Elijah Thimsen, of the McKelvey School of Engineering at Washington University in St. Louis, received a five-year $500,000 CAREER award from the National Science Foundation. He will use the grant to study how chemical reactions occurring in low-temperature plasma move toward a superlocal equilibrium state.
CAREER awards support junior faculty who model the role of teacher-scholar through outstanding research, excellent education and the integration of the two within the context of their organization’s mission. One-third of current McKelvey Engineering faculty have received the award.
At equilibrium, plasma is the stable state of matter at very high temperatures of thousands of degrees — for example, on the surface of the sun. In the laboratory, it is possible to produce low-temperature plasma by selectively exciting electrons to very high temperatures while the atoms and molecules in the system remain near room temperature. Plasma is useful for a range of technologically valuable applications, from lasers to manufacturing computer chips.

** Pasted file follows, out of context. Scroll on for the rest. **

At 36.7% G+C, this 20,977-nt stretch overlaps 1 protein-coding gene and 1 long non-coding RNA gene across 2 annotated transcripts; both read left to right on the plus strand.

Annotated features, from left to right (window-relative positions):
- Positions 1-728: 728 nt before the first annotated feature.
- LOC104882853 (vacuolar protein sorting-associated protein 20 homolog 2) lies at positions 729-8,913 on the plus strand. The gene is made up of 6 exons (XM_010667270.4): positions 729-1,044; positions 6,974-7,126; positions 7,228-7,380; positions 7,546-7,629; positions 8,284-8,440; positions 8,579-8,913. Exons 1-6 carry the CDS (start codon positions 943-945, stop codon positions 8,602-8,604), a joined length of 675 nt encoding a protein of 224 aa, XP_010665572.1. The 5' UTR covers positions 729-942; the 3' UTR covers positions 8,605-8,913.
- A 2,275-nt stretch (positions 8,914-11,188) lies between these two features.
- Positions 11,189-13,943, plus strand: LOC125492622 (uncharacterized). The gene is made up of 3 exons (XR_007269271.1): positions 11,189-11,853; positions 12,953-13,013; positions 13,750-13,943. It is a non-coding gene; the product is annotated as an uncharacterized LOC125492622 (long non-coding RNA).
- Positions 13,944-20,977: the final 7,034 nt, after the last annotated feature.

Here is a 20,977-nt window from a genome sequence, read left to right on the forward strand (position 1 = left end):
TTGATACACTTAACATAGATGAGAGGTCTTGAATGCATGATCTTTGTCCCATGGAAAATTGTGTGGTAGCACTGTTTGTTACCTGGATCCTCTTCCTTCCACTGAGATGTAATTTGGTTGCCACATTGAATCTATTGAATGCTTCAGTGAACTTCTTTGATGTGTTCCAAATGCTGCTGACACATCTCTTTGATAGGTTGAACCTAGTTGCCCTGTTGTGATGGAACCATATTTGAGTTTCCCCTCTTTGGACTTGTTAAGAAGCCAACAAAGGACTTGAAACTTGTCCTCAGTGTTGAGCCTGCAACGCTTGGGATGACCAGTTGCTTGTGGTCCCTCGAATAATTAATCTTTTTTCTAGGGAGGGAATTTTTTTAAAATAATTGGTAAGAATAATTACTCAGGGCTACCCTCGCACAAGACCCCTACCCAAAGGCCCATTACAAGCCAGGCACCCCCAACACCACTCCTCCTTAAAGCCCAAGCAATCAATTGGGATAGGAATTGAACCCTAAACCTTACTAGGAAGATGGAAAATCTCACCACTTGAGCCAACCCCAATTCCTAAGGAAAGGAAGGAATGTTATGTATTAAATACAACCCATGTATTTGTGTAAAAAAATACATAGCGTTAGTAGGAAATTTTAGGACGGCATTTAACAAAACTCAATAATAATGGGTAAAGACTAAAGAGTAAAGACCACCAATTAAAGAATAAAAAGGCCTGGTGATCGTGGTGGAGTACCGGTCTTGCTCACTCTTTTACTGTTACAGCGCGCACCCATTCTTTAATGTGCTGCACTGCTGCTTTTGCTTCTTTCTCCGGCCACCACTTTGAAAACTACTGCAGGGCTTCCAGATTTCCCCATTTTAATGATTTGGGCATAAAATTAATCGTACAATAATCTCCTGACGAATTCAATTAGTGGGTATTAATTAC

Read more about the work of Thimsen, assistant professor of energy, environmental and chemical engineering.